In your world, 'hdtv' might be 1280x1024, but in the world at least a few of us live in, HDTV (notice the caps) isn't, it's 960x540(assuming square pixels) and I imagine less than 24 bit color (All this analog stuff!). I don't know, but I would also guess that it's the same frame rate as regular old TV (~30 fps).

    906 x 540 x 16 x 30 = 235 Mb
    add sound and round up give 250 Mb and forty channels, with sound. Still not stupendous, but even with some fast, lossless compression that would probably double to 80.
  • by Anonymous Coward on Sunday July 25, 2004 @12:50AM (#9792922)
    "Seriously gentleman, move beyond the teenage years"
    I think it's you who is the naive child.

    Porn continues to be one of the leading drivers of technology (war being the other one) having "made" the VCR, VideoCD, color-printing, Video Streaming, and many other industries.

    Porn also continues to be a serious business, with the New York Times (may 18 cover story) claiming Pornography has $10 - $14 billion in annual sales - bigger than any major sports league.

    The porn industry employes 12,000 people in California alone, contributing $36 million in taxes to the state. Comcast makes $50 million per year on cable programming. DirecTV is estimated (by CBS) to make $500 million/year.

    Recent estimates of Internet porn are that it's about a 1 billion dollar industry.

    CBS reports that [cbsnews.com] "Consumer demand is so strong that it has seduced some of America's biggest brand names, and companies like General Motors, Marriott and Time Warner are now making millions selling erotica to America. Correspondent Steve Kroft reports.".

    The CBS article claims that Hilton, Marriot, Hyatt, Sheraton and Holiday Inn all offer pay-per-view porn and such programming is purchased by 50 percent(!!!) of guests accounting for 70% of in-room-profits.

    " Sorry, it isn't funny, intelligent, and I think most readers would say that you are simply embarassing yourself"
    We're not laughing it it -- we're respecting it as an important technology driver, and serious business that is very important to both broadband communication (this article) and other technologies including digital video, alternative payment mechanisms (phone-sex is the biggest driver for phone-calling-cards), etc.

    Perhaps one day when you reach puberty you'll understand too.

  • by Lord Prox (521892) on Sunday July 25, 2004 @12:50AM (#9792923) Homepage
    Ya know, so far everyone seems to think of this as a long distance pipe. It's not, it ethernet. RTFA useful distance is in meters *NOT* kilometers. This is an intraoffice connection not a WAN pipe.

  • by mindstrm (20013) on Sunday July 25, 2004 @01:11AM (#9792997)
    Answer: because laypeople insist on talking in imprecise terms like kilobytes and whatnot. Even the byte, historically, could be of varied size depending on the architecture.

    When talking about bandwidth, always use bits, and always use k=1000.

    Further, how much useful data transfer you get out of the system is not an accurate number.. it fluctuates based on a number of factors, including the network itself, quality of equipment, protocol stack and version, stack settings, local hardware speeds, etc.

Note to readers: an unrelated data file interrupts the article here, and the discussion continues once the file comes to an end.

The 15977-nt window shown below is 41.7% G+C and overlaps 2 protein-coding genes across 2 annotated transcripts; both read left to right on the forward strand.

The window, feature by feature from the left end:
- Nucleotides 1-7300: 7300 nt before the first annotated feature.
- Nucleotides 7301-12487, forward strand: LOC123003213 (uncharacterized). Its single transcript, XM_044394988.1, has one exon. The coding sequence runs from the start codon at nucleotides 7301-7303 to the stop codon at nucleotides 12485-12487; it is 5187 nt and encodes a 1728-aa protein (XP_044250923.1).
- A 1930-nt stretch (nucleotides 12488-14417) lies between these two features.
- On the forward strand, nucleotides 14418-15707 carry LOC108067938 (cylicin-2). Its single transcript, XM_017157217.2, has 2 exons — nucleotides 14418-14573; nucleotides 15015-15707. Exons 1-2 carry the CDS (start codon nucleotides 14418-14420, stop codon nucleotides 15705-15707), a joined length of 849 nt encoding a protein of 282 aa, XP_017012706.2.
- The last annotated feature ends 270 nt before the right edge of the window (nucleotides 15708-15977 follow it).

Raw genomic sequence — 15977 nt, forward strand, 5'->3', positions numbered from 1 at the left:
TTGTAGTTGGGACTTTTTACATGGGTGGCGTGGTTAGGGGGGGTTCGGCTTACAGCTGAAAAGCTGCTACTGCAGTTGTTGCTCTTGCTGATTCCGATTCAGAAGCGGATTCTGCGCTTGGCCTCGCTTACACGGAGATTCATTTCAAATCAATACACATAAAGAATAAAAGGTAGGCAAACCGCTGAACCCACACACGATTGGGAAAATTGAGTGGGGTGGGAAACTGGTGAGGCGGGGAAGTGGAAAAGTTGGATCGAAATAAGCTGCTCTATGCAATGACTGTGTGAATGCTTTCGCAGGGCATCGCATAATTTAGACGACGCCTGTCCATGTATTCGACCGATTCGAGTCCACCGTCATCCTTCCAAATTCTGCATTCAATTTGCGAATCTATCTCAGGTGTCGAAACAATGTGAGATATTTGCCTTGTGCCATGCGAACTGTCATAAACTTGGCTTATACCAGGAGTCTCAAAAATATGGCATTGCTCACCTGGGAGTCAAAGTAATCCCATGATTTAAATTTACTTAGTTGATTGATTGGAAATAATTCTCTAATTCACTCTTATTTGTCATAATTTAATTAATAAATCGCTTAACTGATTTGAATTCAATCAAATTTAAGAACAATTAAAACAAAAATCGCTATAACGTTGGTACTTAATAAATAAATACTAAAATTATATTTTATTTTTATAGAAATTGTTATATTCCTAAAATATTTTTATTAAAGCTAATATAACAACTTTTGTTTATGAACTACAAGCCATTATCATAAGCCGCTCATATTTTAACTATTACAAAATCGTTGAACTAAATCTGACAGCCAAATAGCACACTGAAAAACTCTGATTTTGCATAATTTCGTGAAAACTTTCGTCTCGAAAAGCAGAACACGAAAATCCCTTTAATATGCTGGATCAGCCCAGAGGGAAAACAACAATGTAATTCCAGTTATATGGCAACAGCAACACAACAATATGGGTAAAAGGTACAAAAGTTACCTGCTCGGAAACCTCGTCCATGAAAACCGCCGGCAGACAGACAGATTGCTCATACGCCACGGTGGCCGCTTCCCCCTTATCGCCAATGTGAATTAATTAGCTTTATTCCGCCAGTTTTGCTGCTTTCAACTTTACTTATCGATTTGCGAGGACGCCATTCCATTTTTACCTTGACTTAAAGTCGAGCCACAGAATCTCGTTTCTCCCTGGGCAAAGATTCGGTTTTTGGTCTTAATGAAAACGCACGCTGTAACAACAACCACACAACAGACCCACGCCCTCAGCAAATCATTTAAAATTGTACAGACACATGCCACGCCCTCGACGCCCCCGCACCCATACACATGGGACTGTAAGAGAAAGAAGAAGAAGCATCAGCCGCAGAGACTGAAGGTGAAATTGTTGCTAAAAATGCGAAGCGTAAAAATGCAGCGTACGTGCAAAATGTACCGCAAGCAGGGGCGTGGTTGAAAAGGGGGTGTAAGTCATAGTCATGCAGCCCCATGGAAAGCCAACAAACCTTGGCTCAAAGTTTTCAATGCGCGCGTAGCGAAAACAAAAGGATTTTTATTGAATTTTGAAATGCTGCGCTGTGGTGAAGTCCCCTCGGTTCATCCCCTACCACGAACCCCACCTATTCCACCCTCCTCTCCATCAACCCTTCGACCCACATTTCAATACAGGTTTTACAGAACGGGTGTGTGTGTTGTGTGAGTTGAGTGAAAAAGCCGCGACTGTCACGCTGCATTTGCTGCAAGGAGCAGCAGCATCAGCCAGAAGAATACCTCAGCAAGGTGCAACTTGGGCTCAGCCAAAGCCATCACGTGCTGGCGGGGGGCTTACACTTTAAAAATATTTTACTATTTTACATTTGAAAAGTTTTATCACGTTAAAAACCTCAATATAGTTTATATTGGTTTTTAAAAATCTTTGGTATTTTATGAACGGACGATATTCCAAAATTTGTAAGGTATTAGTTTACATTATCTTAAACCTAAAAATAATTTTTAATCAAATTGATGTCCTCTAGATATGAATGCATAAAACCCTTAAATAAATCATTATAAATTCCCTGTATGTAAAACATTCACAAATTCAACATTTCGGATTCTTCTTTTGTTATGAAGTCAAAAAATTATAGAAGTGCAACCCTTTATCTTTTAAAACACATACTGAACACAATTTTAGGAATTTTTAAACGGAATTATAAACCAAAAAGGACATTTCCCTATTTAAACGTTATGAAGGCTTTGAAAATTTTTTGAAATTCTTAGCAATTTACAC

However, what we DO know is that the medium transfers *exactly* 10 billion bits per second, no more, no less.

    Transmission speeds are measured atthe base rate they transmit data at, without taking into account the protocol in use generally. It has to be this way, because everything else varies upon use. 11Mbps wifi in no way lets you transmit 11mbps of useful data, or anywhere near that, between two hosts.. but the data rate on air is precisely 11Mbps.

    A fully utilized 100Mbps ethernet hub will have exactly 100 million bits per second going through it.. yet it is impossible for a single host to transmit at 100mbps continuously.. there are mandatory pauses in between frames, and stuff like that.

    Further to that.. to add any kind of meaning whatsoever to download limits, if it's a service you pay for, you need to inquire to precisely how such things are calculated.

  • by leapis (89780) * on Sunday July 25, 2004 @01:15AM (#9793013)
    This much bandwidth isn't going to help you do any of these things. I upgraded my network to gigabit ethernet about a year ago (from 100 mbit), and much to my surprise, the speed increase was only about 3 times when copying files from one machine to another. I did a little math, and found the answer. Your average ATA hard drive, even at max bus speed, only delivers 0.8 Gbps. And in the real world, you are lucky to get half that from a single drive. In my own test transfers from RAID1 and RAID5 arrays, my transfer rates never once exceeded 0.70 Gbps. Until there is a fundamental increase in the amount of data you can get off a spinning disc, its not likely that a home user is going to saturate a 1 Gbps line, much less a 10 Gbps line.
  • by dewpac (31645) <matt@sappf a m i l y . org> on Sunday July 25, 2004 @01:24AM (#9793040)
    Actually it's 1064MB/sec...

    Double the bus width from 32 to 64 bits and you double from 133MB/sec to 266MB/sec

    Now 4x the Mhz from 33 to 133.. 266 * 4 = 1064MB/sec.
  • by kasperd (592156) on Sunday July 25, 2004 @01:26AM (#9793049) Homepage Journal
    I have to count picoseconds for the kind of stuff I do

    Unless you are working with individual gates inside a chip, I doubt picoseconds really matters. On ethernet we are certainly not talking picoseconds. We are still limited by the speed of light, so it would take the signal 100 picoseconds just to get through the RJ45 connector. With a 1.5m ethernet cable there will be at least 10 nanoseconds of roundtrip time, because that is the time it takes light to travel 3m.
  • Re:Argh! No more! (Score:1, Informative)

    by Anonymous Coward on Sunday July 25, 2004 @01:44AM (#9793118)
    People are interested in the business and technology-driving aspects of porn.